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INDEPENDENT SAFETY 101

 

 

 

All hail the red, white, and blue. The 4th of July signals summer is in full swing with baseball, hotdogs, apple pie, Chevrolet... and fireworks!  A beautiful fireworks display is usually how the day ends with smiling, gleeful people. The last thing anyone wants to do is start July 5th in the emergency room due to a serious burn.  How to treat burns will be covered in Medical Science 102 curriculum which will be available in 2018. Until then, be sure to keep your Independence Day celebration safe for all by following some simple rules.

1- Be mindful that everyone does not like fireworks.  Some of our veterans that we are celebrating on this day, may have PTSD and find it hard to cope with the sounds that remind them of a traumatic past.  While some of our veterans post signs in their yards asking their neighbors to be mindful, some do not.  A simple courtesy notice to your neighbors about your intended fireworks display should always be done.

2- Another population that does not like fireworks are our fur babies. Many dogs and cats are petrified of the ongoing onslaught of consistent booms and light displays.  While many pets chose to hide in a comfortable place, this is a day when some try to escape.  Make sure to secure home exits and monitor your pets during the entire week and DO NOT TAKE PETS TO FIREWORKS DISPLAYS!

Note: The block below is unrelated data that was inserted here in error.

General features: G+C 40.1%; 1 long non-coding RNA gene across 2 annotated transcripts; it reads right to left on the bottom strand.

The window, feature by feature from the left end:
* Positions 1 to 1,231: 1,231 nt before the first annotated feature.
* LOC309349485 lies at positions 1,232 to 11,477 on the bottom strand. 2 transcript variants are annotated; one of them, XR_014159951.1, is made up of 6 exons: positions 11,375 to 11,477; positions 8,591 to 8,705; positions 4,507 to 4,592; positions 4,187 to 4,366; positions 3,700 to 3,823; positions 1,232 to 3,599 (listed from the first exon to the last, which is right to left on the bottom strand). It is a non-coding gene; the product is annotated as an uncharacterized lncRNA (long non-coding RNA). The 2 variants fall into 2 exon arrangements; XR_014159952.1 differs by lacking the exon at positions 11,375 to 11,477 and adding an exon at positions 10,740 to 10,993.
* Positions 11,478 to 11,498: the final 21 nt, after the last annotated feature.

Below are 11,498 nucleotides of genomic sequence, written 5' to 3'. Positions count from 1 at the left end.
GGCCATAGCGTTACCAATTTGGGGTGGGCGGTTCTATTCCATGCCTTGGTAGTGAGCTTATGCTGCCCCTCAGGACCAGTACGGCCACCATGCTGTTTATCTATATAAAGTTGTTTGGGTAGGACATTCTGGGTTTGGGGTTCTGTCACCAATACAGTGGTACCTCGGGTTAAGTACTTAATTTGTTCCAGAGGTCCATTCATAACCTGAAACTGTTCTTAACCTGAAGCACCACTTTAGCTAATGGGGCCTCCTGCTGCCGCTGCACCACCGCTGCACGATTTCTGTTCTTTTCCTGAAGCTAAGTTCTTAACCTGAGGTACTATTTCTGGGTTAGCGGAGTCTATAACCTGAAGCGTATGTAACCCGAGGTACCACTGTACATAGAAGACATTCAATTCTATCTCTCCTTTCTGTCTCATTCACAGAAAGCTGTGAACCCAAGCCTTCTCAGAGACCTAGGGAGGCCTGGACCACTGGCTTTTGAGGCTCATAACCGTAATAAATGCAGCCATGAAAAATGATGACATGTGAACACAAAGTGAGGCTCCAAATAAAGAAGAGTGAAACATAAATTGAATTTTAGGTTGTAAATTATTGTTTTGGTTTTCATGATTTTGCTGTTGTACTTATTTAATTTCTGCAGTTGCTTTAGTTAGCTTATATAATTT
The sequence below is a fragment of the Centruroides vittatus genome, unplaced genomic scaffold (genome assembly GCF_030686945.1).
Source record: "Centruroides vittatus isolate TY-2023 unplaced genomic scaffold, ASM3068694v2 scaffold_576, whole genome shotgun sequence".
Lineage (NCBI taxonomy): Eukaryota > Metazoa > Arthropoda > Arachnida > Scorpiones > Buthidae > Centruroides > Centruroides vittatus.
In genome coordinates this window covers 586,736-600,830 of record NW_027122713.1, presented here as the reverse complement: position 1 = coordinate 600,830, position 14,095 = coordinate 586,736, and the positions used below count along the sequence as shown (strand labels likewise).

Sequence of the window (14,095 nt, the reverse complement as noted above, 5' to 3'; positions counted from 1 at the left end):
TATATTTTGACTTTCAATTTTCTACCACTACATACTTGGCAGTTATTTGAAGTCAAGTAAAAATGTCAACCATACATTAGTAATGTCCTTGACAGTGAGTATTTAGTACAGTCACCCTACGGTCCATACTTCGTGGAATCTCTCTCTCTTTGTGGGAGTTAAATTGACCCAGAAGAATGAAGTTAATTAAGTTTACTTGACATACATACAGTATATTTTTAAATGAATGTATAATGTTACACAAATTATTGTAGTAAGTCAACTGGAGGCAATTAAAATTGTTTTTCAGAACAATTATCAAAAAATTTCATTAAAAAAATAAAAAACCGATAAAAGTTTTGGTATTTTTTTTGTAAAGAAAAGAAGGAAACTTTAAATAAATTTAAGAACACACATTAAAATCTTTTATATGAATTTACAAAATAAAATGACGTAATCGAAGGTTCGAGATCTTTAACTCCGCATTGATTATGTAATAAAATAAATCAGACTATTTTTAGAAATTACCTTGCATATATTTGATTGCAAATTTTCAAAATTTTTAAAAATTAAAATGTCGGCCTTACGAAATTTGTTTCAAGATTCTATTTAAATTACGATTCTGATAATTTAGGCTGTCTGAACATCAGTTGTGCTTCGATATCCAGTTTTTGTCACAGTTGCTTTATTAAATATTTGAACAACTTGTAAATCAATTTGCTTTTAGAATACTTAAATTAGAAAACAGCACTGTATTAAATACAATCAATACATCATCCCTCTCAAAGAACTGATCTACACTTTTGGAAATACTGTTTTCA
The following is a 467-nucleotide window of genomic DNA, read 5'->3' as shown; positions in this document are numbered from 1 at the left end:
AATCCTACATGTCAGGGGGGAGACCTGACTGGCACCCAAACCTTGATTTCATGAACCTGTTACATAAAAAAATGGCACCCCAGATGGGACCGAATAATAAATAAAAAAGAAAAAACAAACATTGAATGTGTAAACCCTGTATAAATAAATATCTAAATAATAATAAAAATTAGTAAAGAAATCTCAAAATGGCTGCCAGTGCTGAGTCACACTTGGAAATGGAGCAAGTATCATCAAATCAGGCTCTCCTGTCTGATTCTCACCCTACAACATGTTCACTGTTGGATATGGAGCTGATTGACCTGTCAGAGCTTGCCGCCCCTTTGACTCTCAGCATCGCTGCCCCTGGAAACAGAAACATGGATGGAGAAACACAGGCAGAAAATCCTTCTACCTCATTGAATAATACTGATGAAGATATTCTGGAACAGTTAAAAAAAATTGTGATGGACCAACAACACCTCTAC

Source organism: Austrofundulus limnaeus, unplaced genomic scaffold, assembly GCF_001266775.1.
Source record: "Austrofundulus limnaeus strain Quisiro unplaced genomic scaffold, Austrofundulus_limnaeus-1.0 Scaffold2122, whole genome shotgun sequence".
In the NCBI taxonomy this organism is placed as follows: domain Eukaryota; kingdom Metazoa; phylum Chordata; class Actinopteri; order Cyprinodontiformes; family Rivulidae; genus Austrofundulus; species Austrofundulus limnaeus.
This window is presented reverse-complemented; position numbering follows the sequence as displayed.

3- Make sure your display is legal. Currently, there are sixteen states where private fireworks displays are not legal and where it is legal, there are restrictions that must be followed. Check your local laws about fireworks before you purchase anything.

4- Know about all fireworks you plan to ignite BEFORE you start.  Be sure to ask all questions at time of purchase and read the labels days before you start.  Many people buy their fireworks far away from home; therefore, it is important to ask all pertinent questions before you leave the store.  Also more than likely, the fireworks will start at dark when reading labels is virtually impossible.

5-Fireworks should only be handled by a responsible adult. While some think it is cute to see a toddler with a sparkler. Keep in mind, if you would not let your child play with a lighter that can ignite clothes, a cute sparkler can do the same. I went to a fireworks presentation last night and saw children in love with the lights, but there was a responsible adult with every child.

6- Being a responsible adult means fireworks and alcohol do not mix. If you are going to light fireworks, you should not drink and if you plan to drink, you should not handle fireworks.

7- Make sure to have water buckets and hoses available as well as a first aid kit. An errand spark can start a fire in no time the summertime.  Having your water ready can  assure a spark does not get out of hand and the fun can continue.  Also, if someone does get burned, make sure you have the proper first aid supplies in a kit before starting. 

8- Do not try to relight a firework that does not explode. Instead wait 20 minute before putting it in water before disposal.

9- After the fireworks display, place all used fireworks in water before disposing of them.

10- Make sure little ones know what to do and how to act around fireworks.  Going over, stop, drop, and roll with little ones before the show is important.  Also make sure the little ones are sitting and watching the display from a safe distance. Children should know not to run to the sparklers like the summer sprinklers.

 

Have a happy and safe July 4th.

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